Between 1870 and 1890, the population of the trans-Mississippi West expanded to nearly 17 million
people. Nevertheless, much of the United States remained unsettled, providing Americans with the
faith that they could always move on to another opportunity.
Transformation of Native Cultures
A. Subsistence Cultures
Western Indians had distinct cultures, but they all lived in subsistence economies. On the
Plains, buffalo provided the basis for survival, while the southwestern tribes depended on
livestock and those of the Northwest on salmon.
Slaughter of Buffalo
White hunters slaughtered millions of buffalo, thus contributing to a complex combination of
circumstances that doomed the bison and destroyed the economic and social foundations of the
Plains tribes.
Decline of Salmon
Commercial fishing in the Northwest was one of several factors that led to the decline of the
salmon population.
Influence of Young White Men
Most of those who migrated to the West in the late nineteenth century were young males who
held attitudes of racial contempt toward Indians and had few qualms about using their
weapons against animals or humans who got in their way.
Indian warriors were also young, armed, and prone to violence.
Government Policy and Treaties
In order to formulate an “Indian policy” the U.S. government put more emphasis on tribal
organization than was warranted. In addition to tribes, Native Americans organized into
“bands” and “confederacies” that were just as important to them. Tribal chiefs often did not
speak for all members of a group making negotiations and treaties confusing for all.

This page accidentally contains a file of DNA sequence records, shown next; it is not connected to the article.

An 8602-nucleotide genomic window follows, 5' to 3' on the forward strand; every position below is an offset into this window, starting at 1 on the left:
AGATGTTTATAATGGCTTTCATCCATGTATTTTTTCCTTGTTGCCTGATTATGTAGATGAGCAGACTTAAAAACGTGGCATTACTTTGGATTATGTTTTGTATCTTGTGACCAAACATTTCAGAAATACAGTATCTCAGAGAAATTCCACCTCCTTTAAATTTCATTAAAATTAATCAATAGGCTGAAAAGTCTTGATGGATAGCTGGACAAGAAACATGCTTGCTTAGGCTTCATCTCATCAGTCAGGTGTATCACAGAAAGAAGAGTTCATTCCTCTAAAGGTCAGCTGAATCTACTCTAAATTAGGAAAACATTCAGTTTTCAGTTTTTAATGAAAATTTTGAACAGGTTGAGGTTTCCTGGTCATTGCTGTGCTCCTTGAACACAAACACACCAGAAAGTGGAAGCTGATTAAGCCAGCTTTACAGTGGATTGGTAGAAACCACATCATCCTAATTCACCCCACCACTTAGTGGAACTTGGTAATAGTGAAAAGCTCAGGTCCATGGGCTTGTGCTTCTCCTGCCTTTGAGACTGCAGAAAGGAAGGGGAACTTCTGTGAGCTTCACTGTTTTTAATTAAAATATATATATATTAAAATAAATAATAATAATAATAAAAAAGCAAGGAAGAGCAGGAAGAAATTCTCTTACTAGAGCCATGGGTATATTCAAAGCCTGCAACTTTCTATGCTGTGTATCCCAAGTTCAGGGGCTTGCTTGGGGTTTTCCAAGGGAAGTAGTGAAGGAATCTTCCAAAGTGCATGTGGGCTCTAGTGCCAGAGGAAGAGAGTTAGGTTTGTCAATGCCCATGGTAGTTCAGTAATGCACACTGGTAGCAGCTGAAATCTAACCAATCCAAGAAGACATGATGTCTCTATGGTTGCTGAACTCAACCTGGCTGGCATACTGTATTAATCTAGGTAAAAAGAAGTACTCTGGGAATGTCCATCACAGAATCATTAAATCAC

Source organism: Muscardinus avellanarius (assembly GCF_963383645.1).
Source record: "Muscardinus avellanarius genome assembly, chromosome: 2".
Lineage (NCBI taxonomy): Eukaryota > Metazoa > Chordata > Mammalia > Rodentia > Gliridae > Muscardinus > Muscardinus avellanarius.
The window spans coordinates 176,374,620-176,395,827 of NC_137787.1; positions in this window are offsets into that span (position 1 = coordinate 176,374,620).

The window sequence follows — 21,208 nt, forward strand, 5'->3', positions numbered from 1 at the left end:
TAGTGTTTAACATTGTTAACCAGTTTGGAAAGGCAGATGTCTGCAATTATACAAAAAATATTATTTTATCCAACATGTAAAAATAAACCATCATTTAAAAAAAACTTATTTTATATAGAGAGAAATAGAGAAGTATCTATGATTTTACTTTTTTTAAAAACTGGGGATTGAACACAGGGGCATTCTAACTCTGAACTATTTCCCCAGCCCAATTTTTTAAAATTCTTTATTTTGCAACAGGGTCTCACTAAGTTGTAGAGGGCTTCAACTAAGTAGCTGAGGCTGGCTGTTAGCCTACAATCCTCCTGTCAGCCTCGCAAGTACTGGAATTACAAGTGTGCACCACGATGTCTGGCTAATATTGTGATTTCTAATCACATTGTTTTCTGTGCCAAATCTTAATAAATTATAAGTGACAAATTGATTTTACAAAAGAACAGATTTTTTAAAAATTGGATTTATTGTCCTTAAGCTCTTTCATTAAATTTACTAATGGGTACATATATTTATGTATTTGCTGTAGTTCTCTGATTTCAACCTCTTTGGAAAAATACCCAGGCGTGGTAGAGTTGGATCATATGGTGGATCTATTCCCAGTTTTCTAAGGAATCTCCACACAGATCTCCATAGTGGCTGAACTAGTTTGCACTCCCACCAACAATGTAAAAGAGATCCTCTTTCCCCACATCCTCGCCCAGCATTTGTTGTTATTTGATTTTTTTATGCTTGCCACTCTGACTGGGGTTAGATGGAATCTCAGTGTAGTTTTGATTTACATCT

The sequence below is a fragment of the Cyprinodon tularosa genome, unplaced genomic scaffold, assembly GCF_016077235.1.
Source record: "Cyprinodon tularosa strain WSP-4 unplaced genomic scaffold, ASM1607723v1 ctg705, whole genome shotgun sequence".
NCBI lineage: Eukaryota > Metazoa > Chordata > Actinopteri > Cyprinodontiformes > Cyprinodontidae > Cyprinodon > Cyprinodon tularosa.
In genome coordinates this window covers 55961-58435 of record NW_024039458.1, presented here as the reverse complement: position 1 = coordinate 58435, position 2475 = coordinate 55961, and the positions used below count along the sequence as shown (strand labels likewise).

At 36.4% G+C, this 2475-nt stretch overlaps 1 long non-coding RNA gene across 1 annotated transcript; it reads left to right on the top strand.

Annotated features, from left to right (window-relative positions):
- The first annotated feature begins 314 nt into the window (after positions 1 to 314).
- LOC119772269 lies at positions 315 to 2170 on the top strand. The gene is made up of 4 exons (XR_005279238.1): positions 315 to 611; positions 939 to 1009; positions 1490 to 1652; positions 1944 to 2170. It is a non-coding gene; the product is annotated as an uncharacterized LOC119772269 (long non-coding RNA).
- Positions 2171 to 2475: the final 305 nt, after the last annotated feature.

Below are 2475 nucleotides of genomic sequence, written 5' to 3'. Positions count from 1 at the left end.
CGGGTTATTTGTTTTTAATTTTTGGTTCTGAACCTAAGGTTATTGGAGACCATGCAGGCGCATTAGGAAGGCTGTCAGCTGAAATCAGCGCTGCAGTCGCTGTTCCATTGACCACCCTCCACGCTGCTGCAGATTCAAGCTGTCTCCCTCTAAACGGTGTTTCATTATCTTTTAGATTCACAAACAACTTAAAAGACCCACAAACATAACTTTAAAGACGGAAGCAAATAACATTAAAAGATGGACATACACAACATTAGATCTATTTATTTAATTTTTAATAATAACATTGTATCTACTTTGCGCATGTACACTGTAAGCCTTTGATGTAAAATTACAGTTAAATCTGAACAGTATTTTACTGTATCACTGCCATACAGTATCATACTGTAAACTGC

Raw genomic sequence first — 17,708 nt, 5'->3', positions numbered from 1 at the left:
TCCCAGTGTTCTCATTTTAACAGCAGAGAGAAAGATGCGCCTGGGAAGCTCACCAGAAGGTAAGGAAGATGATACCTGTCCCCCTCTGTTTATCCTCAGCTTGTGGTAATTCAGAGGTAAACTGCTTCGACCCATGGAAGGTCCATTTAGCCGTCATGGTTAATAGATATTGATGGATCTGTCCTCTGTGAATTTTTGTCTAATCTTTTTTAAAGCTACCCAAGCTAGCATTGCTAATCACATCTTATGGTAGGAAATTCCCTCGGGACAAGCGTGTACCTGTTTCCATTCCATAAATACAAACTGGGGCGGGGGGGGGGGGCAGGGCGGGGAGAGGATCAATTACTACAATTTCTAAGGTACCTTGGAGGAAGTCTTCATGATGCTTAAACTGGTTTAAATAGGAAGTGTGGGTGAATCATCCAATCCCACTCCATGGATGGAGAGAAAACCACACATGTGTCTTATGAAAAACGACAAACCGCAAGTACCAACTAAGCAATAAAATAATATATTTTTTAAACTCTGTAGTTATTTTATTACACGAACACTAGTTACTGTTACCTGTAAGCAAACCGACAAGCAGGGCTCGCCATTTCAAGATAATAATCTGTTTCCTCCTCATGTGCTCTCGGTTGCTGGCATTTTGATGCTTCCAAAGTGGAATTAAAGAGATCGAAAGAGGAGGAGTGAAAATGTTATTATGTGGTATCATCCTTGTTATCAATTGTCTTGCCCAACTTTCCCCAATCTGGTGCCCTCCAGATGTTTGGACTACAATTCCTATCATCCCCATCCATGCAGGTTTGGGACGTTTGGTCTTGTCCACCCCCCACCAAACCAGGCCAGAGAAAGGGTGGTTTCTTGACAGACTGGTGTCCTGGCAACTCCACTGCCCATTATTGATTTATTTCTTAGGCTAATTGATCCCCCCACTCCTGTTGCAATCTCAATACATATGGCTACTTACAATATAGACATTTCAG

Reservation Policy
From the 1860s to the 1880s, the federal government pursued a policy of placing Indians on
reservations. The reservation policy had degrading consequences.
Native Resistance
Tribes reacted against white encroachment in a variety of ways.
Reform of Indian Policy
Several groups worked to acculturate Indians, but these organizations often tried to force
Native Americans to accept middle-class values.
Some Indians, such as Zitkala-Sa, were able to use their white-controlled education to their
advantage. She wrote on the needs of her people and on the preservation of their cultures.
Dawes Severalty Act
In 1887, Congress began making individual, rather than tribal, grants of land.
In attempting to assimilate Indians into white American forms of culture, the government’s
Indian policy stressed private ownership of property and education programs in boarding
schools away from the reservation.
Ghost Dance
Many Indians turned to spiritualism to preserve the last remnants of their culture. Fear by U.S.
government agents that the Ghost Dance religion would lead to an Indian uprising was a factor
in the Massacre at Wounded Knee.
The Losing of the West
The Dawes-Severalty Act, along with political and ecological crises, led to the decline of the
western tribes.
III. The Extraction of Natural Resources
A. Mining
Unlike Indians living in subsistence economies, white Americans brought extractive
economies to the West. Individuals who discovered veins of metal usually sold them to large
mining syndicates.
Lumbering and Oil Drilling
Lumbering needed vast tracts of forest land to be profitable. Lumber corporations used the
Timber and Stone Act, which was intended for private citizens, to grab millions of acres of
forest land.
While mining companies were excavating western mineral deposits and lumbering companies
were cutting down Northwestern timberlands, oil companies were beginning to drill wells in
the Southwest.
Water and Irrigation
The agricultural potential of the west depended on settlers’ ability to bring water to the crops.
Public and private interests would come together to utilize the regions sometimes scarce
resources and make the land agriculturally productive.
Rights to Water
The English heritage of riparian rights placed restrictions on individual access to water
resources. Many westerners advocated prior appropriation, which gave the original claimant
control over water.
California experienced the most dramatic water-related problems. Largely arid, yet potentially
productive, the state led the way in irrigation and reclamation policies.
Government Supervision of Water Rights
State governments established commissions to regulate water rights. A precious commodity in